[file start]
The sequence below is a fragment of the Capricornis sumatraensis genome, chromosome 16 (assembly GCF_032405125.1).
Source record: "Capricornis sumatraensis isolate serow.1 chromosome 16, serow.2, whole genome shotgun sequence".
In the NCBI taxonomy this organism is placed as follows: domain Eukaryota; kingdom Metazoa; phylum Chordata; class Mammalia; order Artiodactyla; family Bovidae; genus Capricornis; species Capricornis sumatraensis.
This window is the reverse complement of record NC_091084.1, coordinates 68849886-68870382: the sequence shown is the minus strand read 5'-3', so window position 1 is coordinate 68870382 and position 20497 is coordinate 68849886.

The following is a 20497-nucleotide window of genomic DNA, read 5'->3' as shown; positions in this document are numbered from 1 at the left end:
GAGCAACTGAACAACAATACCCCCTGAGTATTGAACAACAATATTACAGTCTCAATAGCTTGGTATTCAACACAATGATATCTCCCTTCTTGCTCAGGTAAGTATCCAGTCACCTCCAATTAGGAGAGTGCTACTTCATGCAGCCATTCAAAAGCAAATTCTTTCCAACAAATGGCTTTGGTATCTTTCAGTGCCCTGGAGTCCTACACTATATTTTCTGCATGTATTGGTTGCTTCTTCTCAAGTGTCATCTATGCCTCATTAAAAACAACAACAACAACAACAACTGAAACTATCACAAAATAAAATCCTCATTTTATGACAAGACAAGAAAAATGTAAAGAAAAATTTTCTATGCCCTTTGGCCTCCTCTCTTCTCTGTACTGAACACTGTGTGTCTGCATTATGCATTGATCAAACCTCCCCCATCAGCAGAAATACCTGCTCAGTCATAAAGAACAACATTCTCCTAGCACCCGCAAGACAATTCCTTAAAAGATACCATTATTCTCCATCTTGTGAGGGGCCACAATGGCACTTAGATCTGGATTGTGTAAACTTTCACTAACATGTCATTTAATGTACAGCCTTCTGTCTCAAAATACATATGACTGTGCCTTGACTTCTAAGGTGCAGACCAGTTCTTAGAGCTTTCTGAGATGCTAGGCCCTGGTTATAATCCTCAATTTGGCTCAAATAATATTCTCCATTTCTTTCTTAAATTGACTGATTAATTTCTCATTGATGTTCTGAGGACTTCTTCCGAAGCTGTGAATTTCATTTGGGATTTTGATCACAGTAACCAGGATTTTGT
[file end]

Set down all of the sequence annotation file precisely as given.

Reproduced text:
The sequence below is a fragment of the Capricornis sumatraensis genome, chromosome 16 (assembly GCF_032405125.1).
Source record: "Capricornis sumatraensis isolate serow.1 chromosome 16, serow.2, whole genome shotgun sequence".
In the NCBI taxonomy this organism is placed as follows: domain Eukaryota; kingdom Metazoa; phylum Chordata; class Mammalia; order Artiodactyla; family Bovidae; genus Capricornis; species Capricornis sumatraensis.
This window is the reverse complement of record NC_091084.1, coordinates 68849886-68870382: the sequence shown is the minus strand read 5'-3', so window position 1 is coordinate 68870382 and position 20497 is coordinate 68849886.

The following is a 20497-nucleotide window of genomic DNA, read 5'->3' as shown; positions in this document are numbered from 1 at the left end:
GAGCAACTGAACAACAATACCCCCTGAGTATTGAACAACAATATTACAGTCTCAATAGCTTGGTATTCAACACAATGATATCTCCCTTCTTGCTCAGGTAAGTATCCAGTCACCTCCAATTAGGAGAGTGCTACTTCATGCAGCCATTCAAAAGCAAATTCTTTCCAACAAATGGCTTTGGTATCTTTCAGTGCCCTGGAGTCCTACACTATATTTTCTGCATGTATTGGTTGCTTCTTCTCAAGTGTCATCTATGCCTCATTAAAAACAACAACAACAACAACAACTGAAACTATCACAAAATAAAATCCTCATTTTATGACAAGACAAGAAAAATGTAAAGAAAAATTTTCTATGCCCTTTGGCCTCCTCTCTTCTCTGTACTGAACACTGTGTGTCTGCATTATGCATTGATCAAACCTCCCCCATCAGCAGAAATACCTGCTCAGTCATAAAGAACAACATTCTCCTAGCACCCGCAAGACAATTCCTTAAAAGATACCATTATTCTCCATCTTGTGAGGGGCCACAATGGCACTTAGATCTGGATTGTGTAAACTTTCACTAACATGTCATTTAATGTACAGCCTTCTGTCTCAAAATACATATGACTGTGCCTTGACTTCTAAGGTGCAGACCAGTTCTTAGAGCTTTCTGAGATGCTAGGCCCTGGTTATAATCCTCAATTTGGCTCAAATAATATTCTCCATTTCTTTCTTAAATTGACTGATTAATTTCTCATTGATGTTCTGAGGACTTCTTCCGAAGCTGTGAATTTCATTTGGGATTTTGATCACAGTAACCAGGATTTTGT